Ether is the native coin of the Ethereum platform and can be purchased by investors wishing to gain portfolio exposure to Ethereum. While Bitcoin can be viewed as digital gold, Ethereum is building a global computing platform that supports many other cryptocurrencies and a massive ecosystem of decentralized applications ("dapps").
The large number of cryptocurrencies built on the Ethereum platform, combined with the open-source nature of dapps, creates opportunities for Ethereum to also benefit from the network effect and to create sustainable, long-term value. The Ethereum platform enables the use of "smart contracts," which execute automatically based on terms written directly into the contracts' code.
The Ethereum network collects Ether from users in exchange for executing smart contracts. Smart contract technology has significant potential to disrupt massive industries, such as real estate and banking, and also to create entirely new markets.
As the Ethereum platform becomes increasingly used worldwide, the Ether token increases in utility and value. Investors bullish on the long-term potential of the Ethereum platform can profit directly by owning Ether.
Should you invest in cryptocurrency?
Owning some cryptocurrency can increase your portfolio's diversification since cryptocurrencies such as Bitcoin have historically shown almost no price correlation with the U.S. stock market. If you believe that cryptocurrency usage will become increasingly widespread over time, then it probably makes sense for you to buy some crypto directly as part of a diversified portfolio. For every cryptocurrency that you invest in, be sure to have an investment thesis as to why that currency will stand the test of time.
If buying cryptocurrency seems too risky, you can consider other ways to potentially profit from the rise of cryptocurrencies. You can buy the stocks of companies such as Coinbase, Square, and PayPal or invest in an exchange like CME Group (NASDAQ:CME), which facilitates crypto futures trading. While investments in these companies may be profitable, they do not have the same upside potential as investing in cryptocurrency directly.
The Motley Fool sought blockchain insights from three finance experts, Dr. Christine Parlour, professor and Sylvan C. Coleman Chair of Finance and Accounting at the Haas School of Business, University of California, Berkeley and Dr. Jimmie Lenz, Director of Duke University's Master of Engineering in FinTech and Master of Engineering in Cybersecurity, and Dr. Merav Ozair, who is a leading blockchain expert and a FinTech Professor at Rutgers Business School.
The Motley Fool: What advice would you give to someone interested in investing in blockchain technology?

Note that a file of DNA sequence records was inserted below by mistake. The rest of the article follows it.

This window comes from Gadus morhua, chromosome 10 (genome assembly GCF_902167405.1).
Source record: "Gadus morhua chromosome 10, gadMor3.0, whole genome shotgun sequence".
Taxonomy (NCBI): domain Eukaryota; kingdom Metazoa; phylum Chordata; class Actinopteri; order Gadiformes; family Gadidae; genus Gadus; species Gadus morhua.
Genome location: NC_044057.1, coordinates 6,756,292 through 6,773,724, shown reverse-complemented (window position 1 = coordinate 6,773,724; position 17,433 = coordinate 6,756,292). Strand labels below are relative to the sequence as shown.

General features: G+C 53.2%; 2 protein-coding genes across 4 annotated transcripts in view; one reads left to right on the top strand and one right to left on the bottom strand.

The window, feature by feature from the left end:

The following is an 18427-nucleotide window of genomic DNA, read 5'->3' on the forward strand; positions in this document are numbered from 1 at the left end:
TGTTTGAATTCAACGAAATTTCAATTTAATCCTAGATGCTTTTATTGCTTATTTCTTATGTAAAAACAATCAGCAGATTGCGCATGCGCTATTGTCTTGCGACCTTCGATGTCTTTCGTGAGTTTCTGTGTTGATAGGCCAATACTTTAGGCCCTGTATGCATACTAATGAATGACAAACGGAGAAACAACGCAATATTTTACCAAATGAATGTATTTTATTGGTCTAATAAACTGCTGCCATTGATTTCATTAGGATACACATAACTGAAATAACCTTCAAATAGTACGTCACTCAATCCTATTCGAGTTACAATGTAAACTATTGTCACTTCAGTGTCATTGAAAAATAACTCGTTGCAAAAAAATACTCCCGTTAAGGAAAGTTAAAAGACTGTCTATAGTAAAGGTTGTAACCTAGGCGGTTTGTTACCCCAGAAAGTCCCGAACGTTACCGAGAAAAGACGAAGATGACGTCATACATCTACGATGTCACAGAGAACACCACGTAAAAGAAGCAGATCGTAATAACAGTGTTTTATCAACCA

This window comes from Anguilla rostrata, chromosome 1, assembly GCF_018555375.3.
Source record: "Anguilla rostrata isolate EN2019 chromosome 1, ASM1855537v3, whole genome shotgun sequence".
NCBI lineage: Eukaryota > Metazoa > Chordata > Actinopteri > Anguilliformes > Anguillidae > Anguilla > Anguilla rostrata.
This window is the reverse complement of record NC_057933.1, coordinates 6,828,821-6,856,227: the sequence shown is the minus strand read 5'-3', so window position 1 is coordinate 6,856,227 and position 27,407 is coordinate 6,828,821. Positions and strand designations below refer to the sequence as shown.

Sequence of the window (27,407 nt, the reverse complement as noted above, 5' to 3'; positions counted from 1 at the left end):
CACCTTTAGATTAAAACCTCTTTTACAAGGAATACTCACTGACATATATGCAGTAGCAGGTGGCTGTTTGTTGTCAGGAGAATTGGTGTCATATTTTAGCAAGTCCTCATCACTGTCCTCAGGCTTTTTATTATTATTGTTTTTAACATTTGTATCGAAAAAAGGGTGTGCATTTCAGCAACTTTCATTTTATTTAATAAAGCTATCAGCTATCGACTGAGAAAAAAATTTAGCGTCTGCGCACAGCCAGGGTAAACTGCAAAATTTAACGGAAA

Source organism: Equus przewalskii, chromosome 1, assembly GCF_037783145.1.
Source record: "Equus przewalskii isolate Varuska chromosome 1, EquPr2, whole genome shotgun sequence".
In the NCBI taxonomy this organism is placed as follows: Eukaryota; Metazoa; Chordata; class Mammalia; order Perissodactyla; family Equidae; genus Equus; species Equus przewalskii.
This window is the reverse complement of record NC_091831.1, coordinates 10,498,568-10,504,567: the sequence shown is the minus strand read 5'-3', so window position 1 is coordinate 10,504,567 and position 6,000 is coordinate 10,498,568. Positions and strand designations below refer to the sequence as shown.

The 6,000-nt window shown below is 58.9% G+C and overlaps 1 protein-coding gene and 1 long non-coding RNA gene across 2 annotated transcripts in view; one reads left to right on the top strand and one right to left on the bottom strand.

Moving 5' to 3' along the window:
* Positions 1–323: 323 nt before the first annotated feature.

Parlour: Be curious but also be cautious. It is important to recognize that there is not a complete regulatory framework in this area. So, it is important to do your homework. First, consider the venue that you use to access the market. There are regulated crypto exchanges and trading places, however there are also unregulated ones. Second, while most tokens are based on open source code, it is not the case that they have the same disclosure regimes as blue chip stocks. So, be careful and investigate the nature of the underlying token. Note that in other countries (Canada, Europe), there are ETFs and ETPs that track crypto portfolios, these have not received regulatory approval yet in the US. If and when they are offered to consumers, these will be a low-cost way of accessing the crypto market and then someone else will handle the market mechanics.
Lenz: Learn and keep learning, the developments in the space are happening at a rapid pace, so much so that new knowledge is being generated constantly. As a professor teaching blockchain this is the hardest part, reinventing the course every semester, but it keeps my students and me as current as possible. This doesn't mean neglecting base knowledge, having this is crucial, as well as some sense of the history to understand why developments have occurred at specific times.
Ozair: Blockchain technology is definitely the future. There is no escaping that. However, it is difficult to predict which projects will last and which will fail and be forgotten.
Most blockchain technology companies are in their early, if not very early stages. Hence, investing in companies utilizing blockchain technologies has all the same risks as investing in a start-up. And like in any start-up, the risk-reward ratio is high.
Therefore, learn about blockchain technology, do a thorough due diligence on any project -- from its technology to business model to execution. Learn about the "problem" it is trying to solve and what solution it's offering -- both from a technological perspective and a business perspective.
There's a lot of potential with blockchain technology, but the execution is in the details.